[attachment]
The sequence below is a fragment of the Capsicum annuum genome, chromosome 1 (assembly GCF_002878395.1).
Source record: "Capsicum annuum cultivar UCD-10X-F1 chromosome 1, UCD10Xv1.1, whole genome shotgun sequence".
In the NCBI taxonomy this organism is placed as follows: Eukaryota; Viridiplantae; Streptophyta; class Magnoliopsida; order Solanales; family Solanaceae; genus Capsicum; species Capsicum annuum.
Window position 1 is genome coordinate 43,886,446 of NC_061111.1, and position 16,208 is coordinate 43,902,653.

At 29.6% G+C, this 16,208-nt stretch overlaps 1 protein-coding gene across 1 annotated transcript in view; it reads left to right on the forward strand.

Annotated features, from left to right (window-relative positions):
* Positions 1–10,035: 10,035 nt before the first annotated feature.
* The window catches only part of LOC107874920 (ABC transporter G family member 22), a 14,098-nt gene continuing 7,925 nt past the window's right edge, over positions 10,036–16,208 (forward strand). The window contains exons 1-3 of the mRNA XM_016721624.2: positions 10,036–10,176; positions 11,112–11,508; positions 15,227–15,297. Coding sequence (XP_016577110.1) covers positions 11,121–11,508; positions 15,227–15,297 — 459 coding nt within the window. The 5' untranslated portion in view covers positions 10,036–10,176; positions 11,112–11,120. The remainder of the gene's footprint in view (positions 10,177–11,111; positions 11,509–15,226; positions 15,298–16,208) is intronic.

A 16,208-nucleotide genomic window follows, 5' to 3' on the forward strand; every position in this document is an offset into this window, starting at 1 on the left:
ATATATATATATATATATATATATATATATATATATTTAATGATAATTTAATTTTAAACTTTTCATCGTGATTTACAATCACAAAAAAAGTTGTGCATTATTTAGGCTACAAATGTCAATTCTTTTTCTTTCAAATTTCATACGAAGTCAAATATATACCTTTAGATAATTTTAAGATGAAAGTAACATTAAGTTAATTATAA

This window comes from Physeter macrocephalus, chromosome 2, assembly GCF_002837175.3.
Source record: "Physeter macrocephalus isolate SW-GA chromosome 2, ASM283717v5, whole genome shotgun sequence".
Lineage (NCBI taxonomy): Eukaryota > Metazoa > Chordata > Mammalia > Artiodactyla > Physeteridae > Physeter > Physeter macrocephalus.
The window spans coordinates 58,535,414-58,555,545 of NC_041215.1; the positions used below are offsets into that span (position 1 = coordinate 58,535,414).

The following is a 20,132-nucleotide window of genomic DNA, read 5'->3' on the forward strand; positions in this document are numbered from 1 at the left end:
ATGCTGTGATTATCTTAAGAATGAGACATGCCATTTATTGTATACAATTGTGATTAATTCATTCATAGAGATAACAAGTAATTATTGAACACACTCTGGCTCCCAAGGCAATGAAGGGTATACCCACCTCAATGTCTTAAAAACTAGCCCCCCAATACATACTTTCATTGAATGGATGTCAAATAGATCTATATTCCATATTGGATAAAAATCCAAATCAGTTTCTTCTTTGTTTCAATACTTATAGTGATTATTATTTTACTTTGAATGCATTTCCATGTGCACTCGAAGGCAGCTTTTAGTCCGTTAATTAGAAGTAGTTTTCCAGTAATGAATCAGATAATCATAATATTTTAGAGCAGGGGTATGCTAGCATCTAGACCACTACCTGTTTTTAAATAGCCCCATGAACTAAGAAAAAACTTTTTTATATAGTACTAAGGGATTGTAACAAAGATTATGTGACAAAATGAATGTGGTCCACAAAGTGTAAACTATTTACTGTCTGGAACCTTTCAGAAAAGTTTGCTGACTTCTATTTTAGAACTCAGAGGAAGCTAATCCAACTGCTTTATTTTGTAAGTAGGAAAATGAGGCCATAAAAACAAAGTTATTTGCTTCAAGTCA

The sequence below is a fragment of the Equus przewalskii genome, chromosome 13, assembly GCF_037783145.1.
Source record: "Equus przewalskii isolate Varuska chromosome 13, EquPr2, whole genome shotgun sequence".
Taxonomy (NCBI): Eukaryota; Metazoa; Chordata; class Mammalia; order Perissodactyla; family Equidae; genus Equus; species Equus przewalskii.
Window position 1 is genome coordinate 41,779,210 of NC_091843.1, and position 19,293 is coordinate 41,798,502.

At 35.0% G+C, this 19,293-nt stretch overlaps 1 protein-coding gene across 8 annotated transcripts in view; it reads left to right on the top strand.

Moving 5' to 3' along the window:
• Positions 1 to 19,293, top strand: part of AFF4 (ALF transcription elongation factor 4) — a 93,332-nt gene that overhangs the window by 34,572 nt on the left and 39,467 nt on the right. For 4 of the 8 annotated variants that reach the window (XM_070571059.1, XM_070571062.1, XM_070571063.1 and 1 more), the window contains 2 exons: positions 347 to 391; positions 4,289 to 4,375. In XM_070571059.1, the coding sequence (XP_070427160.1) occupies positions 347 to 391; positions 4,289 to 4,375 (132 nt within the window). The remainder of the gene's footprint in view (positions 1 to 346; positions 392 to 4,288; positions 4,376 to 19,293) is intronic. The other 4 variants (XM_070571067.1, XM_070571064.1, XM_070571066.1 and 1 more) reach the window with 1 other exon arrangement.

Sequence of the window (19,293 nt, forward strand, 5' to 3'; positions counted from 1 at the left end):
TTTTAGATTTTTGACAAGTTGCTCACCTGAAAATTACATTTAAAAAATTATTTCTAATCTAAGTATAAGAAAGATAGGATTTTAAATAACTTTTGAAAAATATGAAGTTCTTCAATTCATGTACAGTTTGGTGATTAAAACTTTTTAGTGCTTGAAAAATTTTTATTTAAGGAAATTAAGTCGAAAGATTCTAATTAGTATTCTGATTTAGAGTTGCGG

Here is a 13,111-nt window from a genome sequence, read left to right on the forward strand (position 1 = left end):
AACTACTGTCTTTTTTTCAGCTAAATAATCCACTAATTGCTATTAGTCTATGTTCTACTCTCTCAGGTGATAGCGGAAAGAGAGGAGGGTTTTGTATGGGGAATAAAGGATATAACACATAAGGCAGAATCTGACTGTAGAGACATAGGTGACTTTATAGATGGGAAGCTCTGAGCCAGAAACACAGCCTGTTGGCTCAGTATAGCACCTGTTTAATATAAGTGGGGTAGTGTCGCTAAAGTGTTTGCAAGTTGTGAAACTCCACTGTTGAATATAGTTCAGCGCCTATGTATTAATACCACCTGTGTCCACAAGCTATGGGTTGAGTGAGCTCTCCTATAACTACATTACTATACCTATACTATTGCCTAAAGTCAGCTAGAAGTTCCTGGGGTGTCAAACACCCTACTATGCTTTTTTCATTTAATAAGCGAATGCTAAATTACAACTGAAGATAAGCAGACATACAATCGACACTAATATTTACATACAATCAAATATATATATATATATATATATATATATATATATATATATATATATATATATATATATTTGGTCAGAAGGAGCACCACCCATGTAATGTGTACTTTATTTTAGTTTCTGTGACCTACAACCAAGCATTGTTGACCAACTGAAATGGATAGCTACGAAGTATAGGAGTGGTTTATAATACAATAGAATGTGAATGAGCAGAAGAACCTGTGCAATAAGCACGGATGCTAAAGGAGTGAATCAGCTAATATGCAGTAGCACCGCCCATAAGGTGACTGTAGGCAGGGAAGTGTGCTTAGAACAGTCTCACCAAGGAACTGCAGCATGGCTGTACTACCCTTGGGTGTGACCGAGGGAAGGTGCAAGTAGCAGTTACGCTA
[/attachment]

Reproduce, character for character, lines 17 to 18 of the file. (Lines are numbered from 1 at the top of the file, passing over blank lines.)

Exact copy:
The sequence below is a fragment of the Equus przewalskii genome, chromosome 13, assembly GCF_037783145.1.
Source record: "Equus przewalskii isolate Varuska chromosome 13, EquPr2, whole genome shotgun sequence".